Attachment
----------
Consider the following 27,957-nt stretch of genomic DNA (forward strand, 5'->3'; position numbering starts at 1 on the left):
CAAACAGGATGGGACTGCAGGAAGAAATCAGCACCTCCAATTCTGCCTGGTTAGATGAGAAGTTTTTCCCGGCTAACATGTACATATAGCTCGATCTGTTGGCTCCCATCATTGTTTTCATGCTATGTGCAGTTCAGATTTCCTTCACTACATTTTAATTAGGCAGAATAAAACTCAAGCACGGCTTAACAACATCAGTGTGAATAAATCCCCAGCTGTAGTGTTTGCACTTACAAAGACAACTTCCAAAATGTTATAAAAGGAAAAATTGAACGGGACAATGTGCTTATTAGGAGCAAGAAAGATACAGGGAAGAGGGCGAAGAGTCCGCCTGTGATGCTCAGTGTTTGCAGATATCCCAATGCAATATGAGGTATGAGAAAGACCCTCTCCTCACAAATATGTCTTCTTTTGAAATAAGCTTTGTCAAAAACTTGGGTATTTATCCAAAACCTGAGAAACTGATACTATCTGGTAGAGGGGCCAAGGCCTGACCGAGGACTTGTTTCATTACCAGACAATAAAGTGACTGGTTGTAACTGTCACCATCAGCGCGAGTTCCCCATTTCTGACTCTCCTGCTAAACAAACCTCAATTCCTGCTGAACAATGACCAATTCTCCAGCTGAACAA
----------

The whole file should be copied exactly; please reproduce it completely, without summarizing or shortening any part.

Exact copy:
Consider the following 27,957-nt stretch of genomic DNA (forward strand, 5'->3'; position numbering starts at 1 on the left):
CAAACAGGATGGGACTGCAGGAAGAAATCAGCACCTCCAATTCTGCCTGGTTAGATGAGAAGTTTTTCCCGGCTAACATGTACATATAGCTCGATCTGTTGGCTCCCATCATTGTTTTCATGCTATGTGCAGTTCAGATTTCCTTCACTACATTTTAATTAGGCAGAATAAAACTCAAGCACGGCTTAACAACATCAGTGTGAATAAATCCCCAGCTGTAGTGTTTGCACTTACAAAGACAACTTCCAAAATGTTATAAAAGGAAAAATTGAACGGGACAATGTGCTTATTAGGAGCAAGAAAGATACAGGGAAGAGGGCGAAGAGTCCGCCTGTGATGCTCAGTGTTTGCAGATATCCCAATGCAATATGAGGTATGAGAAAGACCCTCTCCTCACAAATATGTCTTCTTTTGAAATAAGCTTTGTCAAAAACTTGGGTATTTATCCAAAACCTGAGAAACTGATACTATCTGGTAGAGGGGCCAAGGCCTGACCGAGGACTTGTTTCATTACCAGACAATAAAGTGACTGGTTGTAACTGTCACCATCAGCGCGAGTTCCCCATTTCTGACTCTCCTGCTAAACAAACCTCAATTCCTGCTGAACAATGACCAATTCTCCAGCTGAACAA